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Trouble Shots by Paul Hudson
  • Jim Ramerman
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My final round of the year last week (with Jim and John) reminded me how the great game of golf is often used as a metaphor for life.  It’s chockablock with competition, challenge, striving, skill development, strategy, variety, fun—and trouble shots.  You know, where the ball scoots under shrubs, or you get a nasty fried-egg lie in the bunker, or you need to bend one hard from left to right or keep it below grabby branches.  Maybe you even need to bounce the ball off a fence—backhanded.  Most golfers hate these shots.  I once saw a high six-figure CFO go absolutely ballistic because his ball got plugged in the sand (where he hit it).

I learned long ago to embrace trouble shots.  What an opportunity for concentration and creativity!  I work hard on them, expecting good results.  This isn’t false optimism.  It’s actually creating a vision, a pathway.  Consequently, I often “pull it off.”

Today, I had a chance to see how this attitude applies to everyday life.   A car accident knocked out the power about 2:30.  We awoke with a start.  We heard Mercy Flight arrive.  The smoke alarm system was yelping loudly, I couldn’t turn it off.  My dog got miffed and peed on the rug we just had cleaned.  And then, after fitful sleep, I arose early for an important meeting—one that didn’t happen.  At 9am the security company claimed loopholes and refused to come fix the alarm.  Yikes, bad day shaping up.  Frustrated and muttering, I decided to tackle the alarm myself.  I dragged a monstrous wooden stepladder from the barn, jockeyed it up a twisting stairways, and wrenched my back after finally managing to pry the offending sensor apart.  I was fuming.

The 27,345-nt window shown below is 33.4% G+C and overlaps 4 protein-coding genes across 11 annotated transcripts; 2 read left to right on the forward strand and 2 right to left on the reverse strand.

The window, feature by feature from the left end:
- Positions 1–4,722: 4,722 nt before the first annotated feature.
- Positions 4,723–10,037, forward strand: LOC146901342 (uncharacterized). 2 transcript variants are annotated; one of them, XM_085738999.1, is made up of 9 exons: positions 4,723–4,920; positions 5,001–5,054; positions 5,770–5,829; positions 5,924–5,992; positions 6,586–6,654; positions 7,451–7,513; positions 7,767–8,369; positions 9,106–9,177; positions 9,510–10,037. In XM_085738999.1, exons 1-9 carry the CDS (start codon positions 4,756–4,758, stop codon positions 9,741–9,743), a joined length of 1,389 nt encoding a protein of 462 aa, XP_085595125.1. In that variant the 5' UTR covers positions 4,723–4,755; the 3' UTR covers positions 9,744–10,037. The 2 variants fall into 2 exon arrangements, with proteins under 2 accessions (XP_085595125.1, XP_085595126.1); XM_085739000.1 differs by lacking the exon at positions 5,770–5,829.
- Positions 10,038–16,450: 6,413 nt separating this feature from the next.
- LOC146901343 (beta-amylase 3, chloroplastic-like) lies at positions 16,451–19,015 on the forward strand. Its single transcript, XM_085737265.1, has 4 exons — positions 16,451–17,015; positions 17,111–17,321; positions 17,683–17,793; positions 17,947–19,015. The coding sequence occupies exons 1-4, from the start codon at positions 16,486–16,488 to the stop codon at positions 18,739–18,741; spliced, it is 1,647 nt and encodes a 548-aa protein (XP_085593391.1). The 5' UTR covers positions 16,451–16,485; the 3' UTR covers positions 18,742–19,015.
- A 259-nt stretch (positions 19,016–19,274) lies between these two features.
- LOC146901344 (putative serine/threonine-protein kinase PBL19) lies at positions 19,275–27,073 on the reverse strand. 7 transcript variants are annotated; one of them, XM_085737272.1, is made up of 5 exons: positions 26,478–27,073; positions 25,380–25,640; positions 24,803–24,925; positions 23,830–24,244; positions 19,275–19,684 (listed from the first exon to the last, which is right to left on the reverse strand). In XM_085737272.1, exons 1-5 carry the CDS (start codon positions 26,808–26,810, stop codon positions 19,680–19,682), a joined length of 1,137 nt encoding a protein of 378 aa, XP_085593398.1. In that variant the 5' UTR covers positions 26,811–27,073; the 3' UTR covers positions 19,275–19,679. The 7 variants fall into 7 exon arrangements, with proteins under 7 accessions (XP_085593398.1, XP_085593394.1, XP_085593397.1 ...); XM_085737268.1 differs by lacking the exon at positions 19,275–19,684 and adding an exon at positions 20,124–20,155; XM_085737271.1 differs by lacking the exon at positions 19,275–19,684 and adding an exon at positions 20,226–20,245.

Then it hit me: Trouble Shots.  I calmed down.  Hoisting the heavy stepladder was good exercise, right?  Fixing the alarm would test my skill and save a $200 electrician call.  My bride might even give me a high five.  Besides, the kid who hit the electric pole couldn’t mop up the dog whizz because he was in the hospital. And our handyman high school classmate, Chuck, couldn’t fix the alarm because he had died two weeks ago from a fast cancer.  Perspective matters.  I settled down and fixed the alarm.

Try this yourself at work. Next time you face a trouble shot, recognize it as such, and don’t automatically default to frustration, or worse.  Instead, consider it an opportunity to test and grow your own and your staff’s skills.  Get creative.  Envision a worthwhile result and find a positive pathway.  Go at it with confidence and I am absolutely convinced that your team will up its game.

Perspective matters.